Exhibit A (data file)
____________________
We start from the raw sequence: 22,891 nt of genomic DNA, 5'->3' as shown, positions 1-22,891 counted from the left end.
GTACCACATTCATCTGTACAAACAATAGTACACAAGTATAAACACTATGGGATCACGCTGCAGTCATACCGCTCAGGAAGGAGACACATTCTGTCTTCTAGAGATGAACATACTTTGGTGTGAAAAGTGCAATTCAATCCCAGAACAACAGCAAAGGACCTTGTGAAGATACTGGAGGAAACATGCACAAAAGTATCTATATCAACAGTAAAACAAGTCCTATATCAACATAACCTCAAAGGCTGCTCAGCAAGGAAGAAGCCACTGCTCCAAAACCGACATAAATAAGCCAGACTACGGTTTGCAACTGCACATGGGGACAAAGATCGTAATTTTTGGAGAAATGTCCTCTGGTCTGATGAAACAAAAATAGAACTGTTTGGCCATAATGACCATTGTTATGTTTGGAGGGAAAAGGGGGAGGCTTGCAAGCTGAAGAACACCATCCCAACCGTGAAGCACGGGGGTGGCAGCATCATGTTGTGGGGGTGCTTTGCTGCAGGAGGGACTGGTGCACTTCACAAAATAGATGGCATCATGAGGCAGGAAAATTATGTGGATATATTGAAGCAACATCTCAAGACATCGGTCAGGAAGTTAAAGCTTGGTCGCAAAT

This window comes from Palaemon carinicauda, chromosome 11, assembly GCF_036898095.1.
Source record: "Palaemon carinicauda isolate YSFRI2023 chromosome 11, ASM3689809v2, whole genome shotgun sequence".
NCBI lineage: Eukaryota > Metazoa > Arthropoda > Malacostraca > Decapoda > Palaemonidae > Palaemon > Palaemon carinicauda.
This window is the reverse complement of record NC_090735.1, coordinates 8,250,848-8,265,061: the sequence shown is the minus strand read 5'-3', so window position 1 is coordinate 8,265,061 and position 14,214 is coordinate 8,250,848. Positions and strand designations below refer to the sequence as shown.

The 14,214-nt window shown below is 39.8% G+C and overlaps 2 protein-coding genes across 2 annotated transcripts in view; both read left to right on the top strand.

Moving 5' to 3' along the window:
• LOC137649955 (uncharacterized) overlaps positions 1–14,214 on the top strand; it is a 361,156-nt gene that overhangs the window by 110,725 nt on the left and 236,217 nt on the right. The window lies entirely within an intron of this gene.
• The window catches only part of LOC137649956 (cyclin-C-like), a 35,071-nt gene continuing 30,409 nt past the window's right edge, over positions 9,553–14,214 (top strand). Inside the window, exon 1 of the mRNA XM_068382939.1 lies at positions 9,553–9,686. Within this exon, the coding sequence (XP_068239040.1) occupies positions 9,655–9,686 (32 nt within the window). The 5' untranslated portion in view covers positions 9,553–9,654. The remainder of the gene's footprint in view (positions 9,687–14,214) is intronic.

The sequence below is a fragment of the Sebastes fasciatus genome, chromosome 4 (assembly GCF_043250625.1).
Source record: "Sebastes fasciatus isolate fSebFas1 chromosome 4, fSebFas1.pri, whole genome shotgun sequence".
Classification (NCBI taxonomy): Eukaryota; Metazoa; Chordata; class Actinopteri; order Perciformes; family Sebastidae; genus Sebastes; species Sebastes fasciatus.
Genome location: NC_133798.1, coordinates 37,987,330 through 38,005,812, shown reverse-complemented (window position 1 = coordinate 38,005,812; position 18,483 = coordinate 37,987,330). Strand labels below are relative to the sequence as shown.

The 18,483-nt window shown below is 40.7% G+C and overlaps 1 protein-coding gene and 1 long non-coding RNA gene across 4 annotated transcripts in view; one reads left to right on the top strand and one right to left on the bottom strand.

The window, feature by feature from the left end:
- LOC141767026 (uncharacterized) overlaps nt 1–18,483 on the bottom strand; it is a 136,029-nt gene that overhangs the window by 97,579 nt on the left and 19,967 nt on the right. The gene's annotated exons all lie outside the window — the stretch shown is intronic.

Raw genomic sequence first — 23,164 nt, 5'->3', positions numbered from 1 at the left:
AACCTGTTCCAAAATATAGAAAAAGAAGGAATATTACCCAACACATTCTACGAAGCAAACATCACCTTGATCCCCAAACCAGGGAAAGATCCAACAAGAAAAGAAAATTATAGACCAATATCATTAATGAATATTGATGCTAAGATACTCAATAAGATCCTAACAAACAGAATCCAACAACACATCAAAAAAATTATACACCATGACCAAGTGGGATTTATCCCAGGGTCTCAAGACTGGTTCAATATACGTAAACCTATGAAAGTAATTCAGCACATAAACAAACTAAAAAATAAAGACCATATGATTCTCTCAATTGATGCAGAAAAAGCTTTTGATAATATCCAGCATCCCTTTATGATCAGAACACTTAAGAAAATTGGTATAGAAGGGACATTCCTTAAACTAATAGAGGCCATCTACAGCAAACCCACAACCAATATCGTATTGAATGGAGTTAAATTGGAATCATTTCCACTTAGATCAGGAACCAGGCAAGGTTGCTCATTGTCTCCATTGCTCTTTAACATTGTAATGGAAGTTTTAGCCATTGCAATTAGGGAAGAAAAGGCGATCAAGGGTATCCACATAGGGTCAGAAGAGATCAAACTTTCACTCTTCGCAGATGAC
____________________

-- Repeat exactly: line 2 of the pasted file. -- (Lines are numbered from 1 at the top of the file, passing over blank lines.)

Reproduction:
GTACCACATTCATCTGTACAAACAATAGTACACAAGTATAAACACTATGGGATCACGCTGCAGTCATACCGCTCAGGAAGGAGACACATTCTGTCTTCTAGAGATGAACATACTTTGGTGTGAAAAGTGCAATTCAATCCCAGAACAACAGCAAAGGACCTTGTGAAGATACTGGAGGAAACATGCACAAAAGTATCTATATCAACAGTAAAACAAGTCCTATATCAACATAACCTCAAAGGCTGCTCAGCAAGGAAGAAGCCACTGCTCCAAAACCGACATAAATAAGCCAGACTACGGTTTGCAACTGCACATGGGGACAAAGATCGTAATTTTTGGAGAAATGTCCTCTGGTCTGATGAAACAAAAATAGAACTGTTTGGCCATAATGACCATTGTTATGTTTGGAGGGAAAAGGGGGAGGCTTGCAAGCTGAAGAACACCATCCCAACCGTGAAGCACGGGGGTGGCAGCATCATGTTGTGGGGGTGCTTTGCTGCAGGAGGGACTGGTGCACTTCACAAAATAGATGGCATCATGAGGCAGGAAAATTATGTGGATATATTGAAGCAACATCTCAAGACATCGGTCAGGAAGTTAAAGCTTGGTCGCAAAT